A lot has been written about the arithmetic of ordinal numbers. However, we can **also** do arithmetic with linearly ordered sets.

Question.Is there an article or book where I can learn the basics of linearly ordered set arithmetic?

Here's the definitions I have in mind. Let $I$ denote a totally ordered index set, and suppose $L$ is an $I$-indexed family of linearly ordered sets. Then:

**Definition 0.** The summation $\sum_{i \in I} A_i$ is defined in the same way as for ordinals; in particular, it is the linearly ordered set consisting of all the $A_i$'s stuck head-to-tail in the order they're indexed. Further, we define $A \times B$ as shorthand for $\sum_{b \in B} A$ whenever $A$ and $B$ are totally ordered sets.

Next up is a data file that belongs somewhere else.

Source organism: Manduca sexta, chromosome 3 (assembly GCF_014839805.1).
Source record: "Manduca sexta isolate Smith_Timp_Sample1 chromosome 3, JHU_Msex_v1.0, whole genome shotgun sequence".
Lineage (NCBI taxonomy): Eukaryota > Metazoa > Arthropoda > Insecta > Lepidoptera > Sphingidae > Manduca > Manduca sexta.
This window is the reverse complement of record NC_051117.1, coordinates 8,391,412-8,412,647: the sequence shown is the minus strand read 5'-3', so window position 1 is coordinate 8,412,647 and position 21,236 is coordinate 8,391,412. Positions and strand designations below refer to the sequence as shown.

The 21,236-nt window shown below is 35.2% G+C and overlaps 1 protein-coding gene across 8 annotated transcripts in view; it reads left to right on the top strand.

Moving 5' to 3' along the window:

**Definition 1.** The product $\prod_{i \in I}A_i$ is defined **only if** $I$ is in fact well-ordered, in which case it is the linearly ordered set whose underlying set is the obvious product of sets, and whose order relation is defined lexicographically. Further, we define $A^\beta = \prod_{\alpha \in \beta} A$ whenever $A$ is a linearly-ordered set and $\beta$ is well-ordered.